Rosie's blog: New Beginnings.
The New Year has started in our home with the usual taking-down of decorations and disposal of seemingly endless bags of wrapping paper and other assorted rubbish. Now that the decks are clear it gives some space to think about things that could have been better last year and what we could do differently as a family this year. Someone sent me some funny truisms about parenting the other day one of which was “As soon as you think you have cracked something as a parent, the game changes.” They couldn’t be more right about navigating teenagers and as I am only just embarking on this new phase it seems I have more than eight years of this (until the youngest is 20) so I am going to have to learn some new skills.
As my eldest son has entered his teenage years he seems more assertive (sometimes this can be helpful; sometimes, if it’s about bedtime or time on gadgets, less so). We lock horns occasionally but I admire his calm nature and his sense of fair play. He struggles with the concept of feeling mature but not being treated like an adult. Why should children have a different “deal” from adults? Is it just about paying the bills? Having a job? Being “responsible”? The existential troubles exercise us round the supper table; yet we do need to keep the peace and also have a light hearted time too. At the end of the day, I have to be the number one decision maker in the house and have the last word, it’s that simple. But I will always seek their views and want them to feel empowered.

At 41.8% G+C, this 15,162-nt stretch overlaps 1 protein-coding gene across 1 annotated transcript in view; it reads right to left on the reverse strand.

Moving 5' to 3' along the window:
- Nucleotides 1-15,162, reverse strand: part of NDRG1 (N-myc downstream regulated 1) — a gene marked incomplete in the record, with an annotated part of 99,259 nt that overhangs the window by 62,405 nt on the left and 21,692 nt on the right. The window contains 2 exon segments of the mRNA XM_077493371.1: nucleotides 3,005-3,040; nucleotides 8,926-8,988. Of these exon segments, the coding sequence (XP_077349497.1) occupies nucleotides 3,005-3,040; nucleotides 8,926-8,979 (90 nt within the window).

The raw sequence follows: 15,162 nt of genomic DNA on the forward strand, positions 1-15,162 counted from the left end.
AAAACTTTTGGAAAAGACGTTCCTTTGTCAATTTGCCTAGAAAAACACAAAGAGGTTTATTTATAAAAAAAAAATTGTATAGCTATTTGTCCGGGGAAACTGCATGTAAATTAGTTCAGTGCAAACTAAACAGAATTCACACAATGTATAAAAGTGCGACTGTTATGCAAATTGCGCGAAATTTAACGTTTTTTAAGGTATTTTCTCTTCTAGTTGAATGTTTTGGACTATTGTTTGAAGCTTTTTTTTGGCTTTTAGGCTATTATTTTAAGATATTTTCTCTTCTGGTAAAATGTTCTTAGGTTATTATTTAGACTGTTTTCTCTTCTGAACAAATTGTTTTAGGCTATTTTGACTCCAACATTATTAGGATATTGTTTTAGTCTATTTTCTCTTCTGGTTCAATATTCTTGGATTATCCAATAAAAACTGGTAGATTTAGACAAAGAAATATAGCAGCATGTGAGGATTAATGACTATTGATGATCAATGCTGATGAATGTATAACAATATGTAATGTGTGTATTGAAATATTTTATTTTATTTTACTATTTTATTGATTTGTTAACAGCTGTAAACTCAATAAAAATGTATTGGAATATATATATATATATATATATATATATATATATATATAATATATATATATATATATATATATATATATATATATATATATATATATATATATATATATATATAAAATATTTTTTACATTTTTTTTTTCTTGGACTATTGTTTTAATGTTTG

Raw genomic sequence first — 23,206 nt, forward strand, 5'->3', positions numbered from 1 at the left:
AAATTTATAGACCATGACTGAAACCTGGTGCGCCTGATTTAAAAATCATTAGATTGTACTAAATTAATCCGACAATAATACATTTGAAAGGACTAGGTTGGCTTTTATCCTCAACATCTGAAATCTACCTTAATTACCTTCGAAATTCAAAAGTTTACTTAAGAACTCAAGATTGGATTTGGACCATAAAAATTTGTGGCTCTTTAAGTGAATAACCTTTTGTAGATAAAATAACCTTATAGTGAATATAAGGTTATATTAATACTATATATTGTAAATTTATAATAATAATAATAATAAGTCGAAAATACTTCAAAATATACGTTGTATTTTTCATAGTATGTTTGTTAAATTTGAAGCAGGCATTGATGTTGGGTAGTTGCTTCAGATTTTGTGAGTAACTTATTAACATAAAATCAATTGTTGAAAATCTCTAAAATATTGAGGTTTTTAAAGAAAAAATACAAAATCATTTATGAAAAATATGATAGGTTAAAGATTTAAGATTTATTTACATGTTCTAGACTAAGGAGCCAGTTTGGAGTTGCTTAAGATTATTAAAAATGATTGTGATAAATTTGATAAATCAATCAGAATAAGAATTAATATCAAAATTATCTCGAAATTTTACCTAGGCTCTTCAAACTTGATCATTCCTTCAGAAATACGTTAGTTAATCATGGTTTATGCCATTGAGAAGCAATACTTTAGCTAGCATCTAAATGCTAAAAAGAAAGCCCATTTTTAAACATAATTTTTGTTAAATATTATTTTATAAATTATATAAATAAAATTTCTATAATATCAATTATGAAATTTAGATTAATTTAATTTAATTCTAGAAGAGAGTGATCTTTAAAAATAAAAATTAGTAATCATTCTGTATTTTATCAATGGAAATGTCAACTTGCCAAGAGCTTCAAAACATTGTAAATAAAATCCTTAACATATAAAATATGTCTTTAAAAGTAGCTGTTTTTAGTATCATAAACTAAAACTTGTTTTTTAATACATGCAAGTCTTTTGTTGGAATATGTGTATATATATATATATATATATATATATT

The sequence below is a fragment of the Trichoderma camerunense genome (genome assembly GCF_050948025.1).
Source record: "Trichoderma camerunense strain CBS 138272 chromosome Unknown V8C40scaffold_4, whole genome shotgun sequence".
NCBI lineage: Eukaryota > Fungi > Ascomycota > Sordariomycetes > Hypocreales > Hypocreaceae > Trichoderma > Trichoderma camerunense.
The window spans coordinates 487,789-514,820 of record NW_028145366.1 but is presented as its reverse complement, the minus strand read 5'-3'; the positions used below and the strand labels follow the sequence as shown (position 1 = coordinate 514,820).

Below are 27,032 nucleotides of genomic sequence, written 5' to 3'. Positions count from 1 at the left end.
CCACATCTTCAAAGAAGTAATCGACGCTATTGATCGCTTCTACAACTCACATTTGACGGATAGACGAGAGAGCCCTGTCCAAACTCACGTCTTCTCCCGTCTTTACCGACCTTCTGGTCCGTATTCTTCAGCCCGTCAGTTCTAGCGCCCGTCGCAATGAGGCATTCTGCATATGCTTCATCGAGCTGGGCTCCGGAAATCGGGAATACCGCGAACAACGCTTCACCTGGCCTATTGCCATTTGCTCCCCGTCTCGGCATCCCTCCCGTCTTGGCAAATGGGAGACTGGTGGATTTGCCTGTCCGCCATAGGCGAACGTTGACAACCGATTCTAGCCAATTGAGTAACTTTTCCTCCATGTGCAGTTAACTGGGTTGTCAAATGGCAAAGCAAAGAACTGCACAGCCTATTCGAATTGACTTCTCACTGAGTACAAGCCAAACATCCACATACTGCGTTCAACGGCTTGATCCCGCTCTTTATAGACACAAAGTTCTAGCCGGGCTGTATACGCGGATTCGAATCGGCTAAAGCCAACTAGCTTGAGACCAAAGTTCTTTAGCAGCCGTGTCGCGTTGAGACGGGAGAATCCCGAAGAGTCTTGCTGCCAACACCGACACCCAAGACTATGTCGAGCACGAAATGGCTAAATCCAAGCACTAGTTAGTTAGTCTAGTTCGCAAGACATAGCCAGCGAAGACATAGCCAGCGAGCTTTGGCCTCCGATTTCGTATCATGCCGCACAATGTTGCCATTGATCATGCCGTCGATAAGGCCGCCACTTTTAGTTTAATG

So this year my efforts are going to be in locking horns less and cultivating this willingness for responsibility more. The boys benefit hugely from physical exercise and if they exercise they are more cheerful and easier to please. Also, they are both more than capable of doing some of the tasks that they will need to master over the next few years before university or other independent living begins. Not just cooking. Most parents have plenty of experience of what cooking with children is like and although the boys are good their efforts are mostly experimental and the focus is definitely on the act of producing a meal using as many ingredients/utensils as possible and not making sure anything is left as they found it (we are working on this).
This isn’t all about asking the children to do things differently, it’s really about a shift in focus for me. Last year was punctuated by my youngest’s unexpected illness, but as soon as he was out of hospital I was back at work and did not really take the time to prioritise family as much as I should have done. As a divorcee I only see my children every other weekend so this year I will be making a conscious effort not to work on those weekends and also to make sure that we book and take holidays together (something we also failed to do last summer). So far we are doing quite well, but it is early days. I have another eight years to refine this, with all the anticipated blips and events that will now punctuate the boys’ lives from formal exams to heartbreak, it should be interesting.
Rosie is a partner in a City law firm with two sons aged 13 and 11. She is a single parent and works at her office in the City and at home.
Category: A Citymother's Diary